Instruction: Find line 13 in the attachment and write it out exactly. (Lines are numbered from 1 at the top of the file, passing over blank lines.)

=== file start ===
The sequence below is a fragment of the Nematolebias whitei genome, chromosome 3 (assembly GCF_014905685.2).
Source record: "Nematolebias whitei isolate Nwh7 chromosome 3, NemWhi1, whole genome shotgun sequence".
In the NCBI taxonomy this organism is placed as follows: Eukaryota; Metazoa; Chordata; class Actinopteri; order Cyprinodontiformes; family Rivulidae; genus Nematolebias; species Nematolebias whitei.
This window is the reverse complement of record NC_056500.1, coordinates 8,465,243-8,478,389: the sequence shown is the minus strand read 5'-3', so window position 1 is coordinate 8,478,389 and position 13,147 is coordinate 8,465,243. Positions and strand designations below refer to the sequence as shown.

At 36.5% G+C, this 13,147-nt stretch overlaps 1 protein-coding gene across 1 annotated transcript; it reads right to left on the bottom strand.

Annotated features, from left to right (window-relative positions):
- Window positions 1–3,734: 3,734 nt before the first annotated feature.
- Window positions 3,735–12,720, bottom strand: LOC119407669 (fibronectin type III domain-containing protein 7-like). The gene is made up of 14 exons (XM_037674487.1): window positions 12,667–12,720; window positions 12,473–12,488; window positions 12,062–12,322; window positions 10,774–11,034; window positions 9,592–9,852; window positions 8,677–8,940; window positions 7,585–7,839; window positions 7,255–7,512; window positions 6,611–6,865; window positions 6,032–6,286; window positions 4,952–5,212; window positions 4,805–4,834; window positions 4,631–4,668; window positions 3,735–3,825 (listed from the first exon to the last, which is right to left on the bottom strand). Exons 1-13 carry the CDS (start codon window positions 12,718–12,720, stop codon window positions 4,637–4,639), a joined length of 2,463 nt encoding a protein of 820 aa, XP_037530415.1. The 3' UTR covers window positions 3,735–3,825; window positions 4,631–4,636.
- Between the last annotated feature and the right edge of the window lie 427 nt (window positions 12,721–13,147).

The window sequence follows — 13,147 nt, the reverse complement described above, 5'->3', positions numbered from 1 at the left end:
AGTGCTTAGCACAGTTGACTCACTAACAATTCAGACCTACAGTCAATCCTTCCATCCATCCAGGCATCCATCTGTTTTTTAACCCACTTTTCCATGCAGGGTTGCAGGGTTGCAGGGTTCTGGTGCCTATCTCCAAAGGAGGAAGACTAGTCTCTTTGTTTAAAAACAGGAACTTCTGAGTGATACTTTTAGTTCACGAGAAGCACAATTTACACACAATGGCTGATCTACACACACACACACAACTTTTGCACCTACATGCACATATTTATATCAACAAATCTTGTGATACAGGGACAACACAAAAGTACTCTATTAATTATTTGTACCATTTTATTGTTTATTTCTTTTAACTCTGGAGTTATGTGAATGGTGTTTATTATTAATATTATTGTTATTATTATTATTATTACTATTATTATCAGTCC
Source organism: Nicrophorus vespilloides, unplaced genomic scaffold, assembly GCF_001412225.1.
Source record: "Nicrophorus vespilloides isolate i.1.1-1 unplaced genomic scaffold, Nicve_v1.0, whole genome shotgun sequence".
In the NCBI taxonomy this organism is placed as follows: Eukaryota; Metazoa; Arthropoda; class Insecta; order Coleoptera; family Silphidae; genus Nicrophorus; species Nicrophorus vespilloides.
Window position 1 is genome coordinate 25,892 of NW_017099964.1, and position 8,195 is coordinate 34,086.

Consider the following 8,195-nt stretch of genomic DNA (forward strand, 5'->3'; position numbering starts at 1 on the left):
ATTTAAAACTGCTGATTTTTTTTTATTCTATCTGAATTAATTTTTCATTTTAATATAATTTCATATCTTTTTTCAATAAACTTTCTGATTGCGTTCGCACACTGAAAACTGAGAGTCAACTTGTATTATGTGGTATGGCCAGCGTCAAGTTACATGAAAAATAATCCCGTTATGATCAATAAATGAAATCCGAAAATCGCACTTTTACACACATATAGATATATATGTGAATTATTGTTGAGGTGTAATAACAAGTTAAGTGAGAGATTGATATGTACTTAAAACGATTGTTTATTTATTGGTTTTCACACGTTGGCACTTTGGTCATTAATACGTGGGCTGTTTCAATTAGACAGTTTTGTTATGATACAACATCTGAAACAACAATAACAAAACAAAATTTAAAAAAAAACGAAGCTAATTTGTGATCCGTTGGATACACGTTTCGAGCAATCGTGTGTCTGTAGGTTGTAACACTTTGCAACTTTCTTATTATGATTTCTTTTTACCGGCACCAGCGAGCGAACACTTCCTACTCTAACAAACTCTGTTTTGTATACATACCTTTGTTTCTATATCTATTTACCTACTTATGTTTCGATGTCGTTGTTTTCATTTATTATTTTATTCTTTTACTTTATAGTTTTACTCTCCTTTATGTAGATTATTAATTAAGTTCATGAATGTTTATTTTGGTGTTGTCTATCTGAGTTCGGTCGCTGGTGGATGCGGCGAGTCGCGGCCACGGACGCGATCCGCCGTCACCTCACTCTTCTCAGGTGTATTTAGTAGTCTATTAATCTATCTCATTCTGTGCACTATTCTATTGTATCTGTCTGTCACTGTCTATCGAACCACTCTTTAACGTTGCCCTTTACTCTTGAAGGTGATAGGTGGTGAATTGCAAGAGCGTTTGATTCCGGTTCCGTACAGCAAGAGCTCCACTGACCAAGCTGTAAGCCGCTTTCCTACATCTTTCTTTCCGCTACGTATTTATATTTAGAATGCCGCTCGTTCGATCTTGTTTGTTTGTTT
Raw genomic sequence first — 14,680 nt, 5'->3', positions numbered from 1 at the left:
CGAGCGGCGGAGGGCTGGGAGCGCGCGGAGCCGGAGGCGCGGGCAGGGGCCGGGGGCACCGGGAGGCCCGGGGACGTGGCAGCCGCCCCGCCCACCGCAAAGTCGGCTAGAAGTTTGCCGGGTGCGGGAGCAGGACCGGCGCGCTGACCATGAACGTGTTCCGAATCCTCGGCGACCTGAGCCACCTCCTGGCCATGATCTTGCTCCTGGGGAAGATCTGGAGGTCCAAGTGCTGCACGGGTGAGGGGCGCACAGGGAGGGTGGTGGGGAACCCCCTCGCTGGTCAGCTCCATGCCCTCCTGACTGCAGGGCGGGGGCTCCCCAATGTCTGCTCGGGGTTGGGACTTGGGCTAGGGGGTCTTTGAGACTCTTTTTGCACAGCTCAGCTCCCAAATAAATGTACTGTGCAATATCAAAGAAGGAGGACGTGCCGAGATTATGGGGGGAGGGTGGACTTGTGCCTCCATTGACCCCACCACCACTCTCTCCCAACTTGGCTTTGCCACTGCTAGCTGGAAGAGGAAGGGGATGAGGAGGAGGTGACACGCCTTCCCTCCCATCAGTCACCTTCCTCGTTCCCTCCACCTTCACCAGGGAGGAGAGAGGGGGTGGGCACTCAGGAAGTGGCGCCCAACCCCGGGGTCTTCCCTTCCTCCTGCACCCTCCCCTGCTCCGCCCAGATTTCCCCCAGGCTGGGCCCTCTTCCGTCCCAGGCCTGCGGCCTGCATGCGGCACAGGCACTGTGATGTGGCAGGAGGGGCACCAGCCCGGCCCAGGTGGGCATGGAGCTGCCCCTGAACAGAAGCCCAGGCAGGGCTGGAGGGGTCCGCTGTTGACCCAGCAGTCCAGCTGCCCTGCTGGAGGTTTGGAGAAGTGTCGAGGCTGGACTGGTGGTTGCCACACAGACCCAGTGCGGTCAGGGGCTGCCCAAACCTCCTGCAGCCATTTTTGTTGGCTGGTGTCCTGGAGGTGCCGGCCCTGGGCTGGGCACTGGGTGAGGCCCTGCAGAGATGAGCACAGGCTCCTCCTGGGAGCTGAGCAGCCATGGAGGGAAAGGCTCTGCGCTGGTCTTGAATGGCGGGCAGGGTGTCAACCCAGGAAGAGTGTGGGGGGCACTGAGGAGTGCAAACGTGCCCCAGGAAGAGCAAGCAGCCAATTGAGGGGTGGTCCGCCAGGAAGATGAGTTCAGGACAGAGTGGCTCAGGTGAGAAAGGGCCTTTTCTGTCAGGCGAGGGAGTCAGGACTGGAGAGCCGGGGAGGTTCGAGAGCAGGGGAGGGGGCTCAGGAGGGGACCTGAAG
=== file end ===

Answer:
Source record: "Nicrophorus vespilloides isolate i.1.1-1 unplaced genomic scaffold, Nicve_v1.0, whole genome shotgun sequence".